Now that our objects have materials assigned to them we will turn our attention to lighting the scene. Since this is a daylight scene and the interior lights must therefore not be turned on, we will use a
You can continue working with the scene you just textured or you can open the following scene:
Almost all outdoor scenes and many indoor scenes require sunlight and a sky. For the latter you can simply use an image but using a Physical Sky object is more practical because the date, season, place and even the weather can be defined. And because this object encloses the entire scene you are able to freely change your angle of view independent of the background. Create a
Our scene only requires the Sky option to be enabled in order to create a soft, indirect light. Using the Time and Location tab’s settings you can define when and where the scene should be on the globe. This affects the color and position of the sun. If you render the scene, the result should be similar to the image below, depending on your own time and position.
Surely you’ve noticed that the room has a strong blue tinge. This is a result of the sky’s blue light, e.g., the light that the sky’s sphere itself emits. It casts no shadows and permeates all areas of the room. The image itself is too dark because no indirect lighting is being created.
As soon as we add Global Illumination (GI) in the
First, a Secondary Method should be added from the corresponding GI menu. By default, the renderer only generates a rebound of the light, which is why Secondary Method is set to None by default. Combining two GI methods helps get a good median value for render time and render quality for the final rendering. The best selection for this scene is Light Mapping (LM). This setting can be used for interior and exterior scenes as a supplement to either Irradiance Cache (IR) or Quasi Monte Carlo (QMC). The advantages of using LM are faster rendering, ease of use and the minimal difference in speed compared to higher Maximum Depth values. Your rendered image should look like the one below:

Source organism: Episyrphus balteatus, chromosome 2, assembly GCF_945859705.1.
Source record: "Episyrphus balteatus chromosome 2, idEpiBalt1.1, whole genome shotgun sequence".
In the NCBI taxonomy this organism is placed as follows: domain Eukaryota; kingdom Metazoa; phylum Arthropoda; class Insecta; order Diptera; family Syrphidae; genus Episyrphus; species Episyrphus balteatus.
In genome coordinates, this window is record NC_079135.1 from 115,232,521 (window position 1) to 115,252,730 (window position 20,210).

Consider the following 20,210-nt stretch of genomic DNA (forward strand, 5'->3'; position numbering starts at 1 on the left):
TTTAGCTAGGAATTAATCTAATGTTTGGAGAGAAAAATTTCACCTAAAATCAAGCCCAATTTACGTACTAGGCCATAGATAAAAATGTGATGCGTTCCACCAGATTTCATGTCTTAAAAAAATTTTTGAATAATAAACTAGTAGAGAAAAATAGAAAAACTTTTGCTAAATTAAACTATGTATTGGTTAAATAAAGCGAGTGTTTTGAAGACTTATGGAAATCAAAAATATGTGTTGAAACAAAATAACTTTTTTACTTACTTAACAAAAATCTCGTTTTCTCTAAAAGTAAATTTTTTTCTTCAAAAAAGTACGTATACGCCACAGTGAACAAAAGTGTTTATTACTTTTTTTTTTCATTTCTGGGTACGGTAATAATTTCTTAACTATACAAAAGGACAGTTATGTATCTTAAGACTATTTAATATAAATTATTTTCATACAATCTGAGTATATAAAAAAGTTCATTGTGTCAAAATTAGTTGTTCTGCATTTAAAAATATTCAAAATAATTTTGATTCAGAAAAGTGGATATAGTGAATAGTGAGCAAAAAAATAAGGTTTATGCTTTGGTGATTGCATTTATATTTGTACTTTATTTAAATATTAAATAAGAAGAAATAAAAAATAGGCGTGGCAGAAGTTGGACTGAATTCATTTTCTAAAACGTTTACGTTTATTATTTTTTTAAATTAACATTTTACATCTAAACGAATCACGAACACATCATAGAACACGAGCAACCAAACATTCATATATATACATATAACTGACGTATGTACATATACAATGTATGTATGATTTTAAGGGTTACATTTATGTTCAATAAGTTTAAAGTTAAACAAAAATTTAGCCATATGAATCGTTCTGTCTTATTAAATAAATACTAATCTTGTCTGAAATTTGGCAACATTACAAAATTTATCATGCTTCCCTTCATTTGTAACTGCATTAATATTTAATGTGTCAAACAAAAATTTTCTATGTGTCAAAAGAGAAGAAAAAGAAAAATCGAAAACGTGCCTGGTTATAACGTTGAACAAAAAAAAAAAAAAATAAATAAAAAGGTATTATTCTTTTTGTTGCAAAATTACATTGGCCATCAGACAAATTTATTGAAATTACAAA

Still dark but much brighter. For now we will ignore the GI artifacting, which is especially obvious in the corners, because we still need to add more light. There are a lot of ways to add more light to the scene. For example, we can increase the Physical Sky’s Intensity value or we can increase the Maximum Depth value (the frequency with which light is reflected), or we can add lights. Unfortunately, none of these methods is particularly effective: Increasing the sky’s Intensity would over expose the area around the window and the rest of the scene will be too dark; a higher Maximum Depth value would increase render time and only create a fraction of the additional light needed; and adding lights is simply not practical. So which possibilities do we have? Fortunately we still have three aces up our sleeve: GI Portals, the Physical Camera and Color Mapping.